By Rahimullah Yusufzai
February 23, 2010
Pakistan has suffered many tragedies since military ruler General Pervez Musharraf’s fateful decision to become an ally of the US in the so-called war on terror and there is nothing to suggest that our sufferings are coming to an end. Every tragedy is a story waiting to be told as scores of families have experienced pain and misery following bomb explosions, suicide bombings, air strikes, misdirected rocket and artillery attacks and US drone strikes.
One such tragedy occurred on February 15 in Gang village in Bajaur Agency’s Salarzai tehsil. The 80-year-old mother of Sahibzada Haroon Rasheed, a Jamaat-i-Islami leader and former member of the National Assembly from Bajaur, and his 20-year-old niece were killed when their house collapsed as a result of a powerful explosion triggered by the security forces while destroying the family’s hujra, or male guesthouse. The hujra was being demolished by the troops to punish the family for its alleged links with the Taliban and al-Qaeda.
The demolition of homes of militants and those suspected of supporting and harbouring them has become a standard policy of the government not only in the tribal areas but also in settled districts such as Swat. There has been no debate on this important issue and it is unclear how many houses have been destroyed to date in the NWFP and FATA and whether this is the correct approach to tackling extremism and terrorism. In fact, army chief General Ashfaq Parvez Kayani had once taken the decision to stop this practice that punished the whole family for the crime of a single member involved in militancy and damaged more houses than intended, but the demolition of homes has continued with a greater vigour than before.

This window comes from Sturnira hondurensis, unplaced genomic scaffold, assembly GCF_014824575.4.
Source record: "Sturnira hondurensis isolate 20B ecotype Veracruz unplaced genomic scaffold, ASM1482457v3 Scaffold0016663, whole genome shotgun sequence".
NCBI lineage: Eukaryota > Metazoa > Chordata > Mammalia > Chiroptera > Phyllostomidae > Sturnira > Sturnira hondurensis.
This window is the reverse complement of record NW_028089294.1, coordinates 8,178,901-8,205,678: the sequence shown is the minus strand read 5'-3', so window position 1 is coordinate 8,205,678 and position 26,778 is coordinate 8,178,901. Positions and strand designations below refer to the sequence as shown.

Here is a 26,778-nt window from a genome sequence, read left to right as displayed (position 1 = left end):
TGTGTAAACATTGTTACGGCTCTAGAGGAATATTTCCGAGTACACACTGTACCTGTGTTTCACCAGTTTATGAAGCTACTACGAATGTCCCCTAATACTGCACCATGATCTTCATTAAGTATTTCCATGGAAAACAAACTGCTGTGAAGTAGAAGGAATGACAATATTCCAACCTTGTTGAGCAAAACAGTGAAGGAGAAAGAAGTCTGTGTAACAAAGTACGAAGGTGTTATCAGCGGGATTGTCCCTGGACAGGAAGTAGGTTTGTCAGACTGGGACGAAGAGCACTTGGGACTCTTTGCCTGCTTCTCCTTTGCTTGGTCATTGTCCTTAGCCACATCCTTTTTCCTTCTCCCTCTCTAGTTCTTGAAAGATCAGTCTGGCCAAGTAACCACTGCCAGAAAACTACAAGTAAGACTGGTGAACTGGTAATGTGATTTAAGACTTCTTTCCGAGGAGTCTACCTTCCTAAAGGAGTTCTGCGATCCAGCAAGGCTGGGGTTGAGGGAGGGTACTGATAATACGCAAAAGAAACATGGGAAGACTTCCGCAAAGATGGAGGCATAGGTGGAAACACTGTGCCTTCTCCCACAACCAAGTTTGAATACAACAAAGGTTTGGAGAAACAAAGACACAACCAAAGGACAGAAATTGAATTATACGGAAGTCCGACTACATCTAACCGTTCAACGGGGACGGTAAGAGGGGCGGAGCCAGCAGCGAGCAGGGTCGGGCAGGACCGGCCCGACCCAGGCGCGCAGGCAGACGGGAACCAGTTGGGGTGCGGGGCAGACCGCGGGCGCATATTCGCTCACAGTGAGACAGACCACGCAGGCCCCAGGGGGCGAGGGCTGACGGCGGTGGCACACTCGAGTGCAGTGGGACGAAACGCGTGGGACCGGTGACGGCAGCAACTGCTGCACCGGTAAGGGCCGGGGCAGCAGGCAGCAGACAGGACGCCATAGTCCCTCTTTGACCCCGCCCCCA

According to Major General Tariq Khan, the Inspector General Frontier Corps (IGFC) who is leading the military operation in Bajaur, there were ample reasons to take action against Haroon Rasheed’s family due to its ties to anti-state elements and patronisation of Talibanisation in Bajaur. He told this writer that Rasheed’s 27-year-old nephew, Asadullah, had been in the custody of the security forces since May 2009 for harbouring Taliban fighters and facilitating their activities in Bajaur. However, he insisted that the security forces didn’t intend to kill his mother, niece or any other family member. He didn’t rule out the possibility that the house fell due to the impact of the explosion caused by the troops while demolishing the adjoining hujra. However, he hastened to add that the collapsed house was old and in a dilapidated condition due to heavy rains and snowfall.
It had been snowing around noon on February 15 when army and FC troops arrived in Gang village, located about three kilometres from Bajaur’s principal town and headquarters, Khar. According to Rasheed, the troops accompanied by some US soldiers came in 15 military vehicles and armoured personnel carriers, searched several houses in the village and found nothing objectionable and then planted 72 kilograms of explosives to blow up his hujra. He explained that the hujra was sited in the middle of a compound containing his house and those of his three brothers and it was obvious that the adjoining houses would be damaged if the guesthouse was dynamited. He said he had shifted his family to Peshawar while his brothers and their families were all living in their homes in Gang. He alleged that the troops didn’t give sufficient time to his family members, including his old mother, and women and children to shift to a safer place despite requests by villagers and caused a huge explosion with a remote-control device while leaving the village.
The hujra was razed to the ground but the blast also brought down the verandah of the adjacent house, burying Rasheed’s mother and niece under the debris. Another woman, the wife of Rasheed’s relative, Salim, and her three-year-old son were injured and brought to Peshawar’s ICRC Hospital. The villagers later pulled out the two bodies and performed the burial rites in pouring rain and heavy snowfall in Rasheed’s absence. The former lawmaker has been unable to return to Bajaur due to a curfew and insecurity and is receiving well-wishers offering condolences to him at the Peshawar headquarters of the Jamaat-i-Islami.